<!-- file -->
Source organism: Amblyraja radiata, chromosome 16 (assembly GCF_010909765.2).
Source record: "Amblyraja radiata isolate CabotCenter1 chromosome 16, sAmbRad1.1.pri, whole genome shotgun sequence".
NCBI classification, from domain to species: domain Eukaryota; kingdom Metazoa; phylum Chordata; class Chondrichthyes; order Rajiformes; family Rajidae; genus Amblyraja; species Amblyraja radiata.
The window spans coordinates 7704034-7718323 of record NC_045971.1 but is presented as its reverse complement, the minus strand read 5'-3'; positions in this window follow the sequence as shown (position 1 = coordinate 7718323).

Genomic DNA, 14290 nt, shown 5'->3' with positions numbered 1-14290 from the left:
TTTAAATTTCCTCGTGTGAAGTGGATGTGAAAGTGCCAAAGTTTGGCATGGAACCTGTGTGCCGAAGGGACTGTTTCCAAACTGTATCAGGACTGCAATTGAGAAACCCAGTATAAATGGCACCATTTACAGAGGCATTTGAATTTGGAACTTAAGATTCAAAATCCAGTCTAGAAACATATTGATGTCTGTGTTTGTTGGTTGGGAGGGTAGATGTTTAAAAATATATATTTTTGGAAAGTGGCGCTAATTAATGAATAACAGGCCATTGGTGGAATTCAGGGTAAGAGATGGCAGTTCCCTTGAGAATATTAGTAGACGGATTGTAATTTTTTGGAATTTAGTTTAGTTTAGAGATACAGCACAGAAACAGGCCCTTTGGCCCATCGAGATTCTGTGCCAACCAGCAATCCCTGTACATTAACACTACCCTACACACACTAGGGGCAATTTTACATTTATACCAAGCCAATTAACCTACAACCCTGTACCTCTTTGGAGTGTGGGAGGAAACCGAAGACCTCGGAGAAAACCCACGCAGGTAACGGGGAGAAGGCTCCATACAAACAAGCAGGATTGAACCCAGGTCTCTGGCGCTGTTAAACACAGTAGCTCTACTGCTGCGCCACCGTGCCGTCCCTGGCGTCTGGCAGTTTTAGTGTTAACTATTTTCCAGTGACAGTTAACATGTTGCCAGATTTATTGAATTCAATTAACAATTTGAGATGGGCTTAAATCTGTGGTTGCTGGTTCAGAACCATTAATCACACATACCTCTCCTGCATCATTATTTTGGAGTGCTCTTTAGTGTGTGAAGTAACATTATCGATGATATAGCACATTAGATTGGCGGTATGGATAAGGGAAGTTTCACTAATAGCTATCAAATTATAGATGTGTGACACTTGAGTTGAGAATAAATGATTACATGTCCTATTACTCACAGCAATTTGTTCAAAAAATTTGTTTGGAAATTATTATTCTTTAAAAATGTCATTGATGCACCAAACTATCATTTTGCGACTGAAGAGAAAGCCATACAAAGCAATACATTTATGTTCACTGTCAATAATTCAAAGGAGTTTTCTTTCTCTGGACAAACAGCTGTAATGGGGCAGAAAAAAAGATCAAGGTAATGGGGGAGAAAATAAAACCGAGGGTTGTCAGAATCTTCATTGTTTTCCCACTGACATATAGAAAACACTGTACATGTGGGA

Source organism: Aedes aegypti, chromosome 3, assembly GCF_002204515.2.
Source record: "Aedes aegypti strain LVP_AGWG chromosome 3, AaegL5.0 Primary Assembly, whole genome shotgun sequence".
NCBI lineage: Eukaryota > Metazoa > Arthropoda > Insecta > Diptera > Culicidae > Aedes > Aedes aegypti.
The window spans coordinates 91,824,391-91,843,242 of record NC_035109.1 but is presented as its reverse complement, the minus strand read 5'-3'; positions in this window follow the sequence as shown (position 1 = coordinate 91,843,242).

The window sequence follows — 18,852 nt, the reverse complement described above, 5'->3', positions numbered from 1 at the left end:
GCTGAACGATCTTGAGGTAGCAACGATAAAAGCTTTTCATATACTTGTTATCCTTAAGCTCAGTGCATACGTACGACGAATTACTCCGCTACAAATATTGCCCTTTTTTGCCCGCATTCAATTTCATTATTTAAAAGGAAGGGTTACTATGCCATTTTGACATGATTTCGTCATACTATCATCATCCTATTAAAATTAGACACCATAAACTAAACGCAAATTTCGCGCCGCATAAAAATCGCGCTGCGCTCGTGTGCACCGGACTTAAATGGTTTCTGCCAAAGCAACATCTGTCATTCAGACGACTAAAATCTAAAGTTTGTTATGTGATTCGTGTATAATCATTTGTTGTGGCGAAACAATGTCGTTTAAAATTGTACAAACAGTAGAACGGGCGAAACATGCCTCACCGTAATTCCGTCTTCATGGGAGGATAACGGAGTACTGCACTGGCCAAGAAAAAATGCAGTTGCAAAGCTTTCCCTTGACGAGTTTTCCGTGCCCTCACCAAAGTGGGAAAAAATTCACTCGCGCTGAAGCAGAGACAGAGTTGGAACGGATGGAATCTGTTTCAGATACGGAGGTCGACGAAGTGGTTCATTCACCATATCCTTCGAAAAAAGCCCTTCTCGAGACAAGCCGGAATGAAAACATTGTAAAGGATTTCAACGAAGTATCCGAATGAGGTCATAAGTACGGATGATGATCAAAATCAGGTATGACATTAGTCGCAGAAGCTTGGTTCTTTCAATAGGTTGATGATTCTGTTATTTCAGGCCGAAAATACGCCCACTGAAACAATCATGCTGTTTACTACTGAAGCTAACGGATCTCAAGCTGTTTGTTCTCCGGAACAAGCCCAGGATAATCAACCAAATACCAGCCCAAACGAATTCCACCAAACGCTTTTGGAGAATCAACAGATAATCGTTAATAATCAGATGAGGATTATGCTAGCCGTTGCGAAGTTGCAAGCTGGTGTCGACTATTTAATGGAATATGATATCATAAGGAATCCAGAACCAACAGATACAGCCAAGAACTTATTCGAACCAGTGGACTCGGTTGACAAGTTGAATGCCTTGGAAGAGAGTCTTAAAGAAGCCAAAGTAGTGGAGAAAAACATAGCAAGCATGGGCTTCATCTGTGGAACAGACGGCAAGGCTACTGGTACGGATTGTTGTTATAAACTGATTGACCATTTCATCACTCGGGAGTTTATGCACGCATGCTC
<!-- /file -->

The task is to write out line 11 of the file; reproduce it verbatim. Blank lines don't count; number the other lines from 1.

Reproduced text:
The window sequence follows — 18,852 nt, the reverse complement described above, 5'->3', positions numbered from 1 at the left end: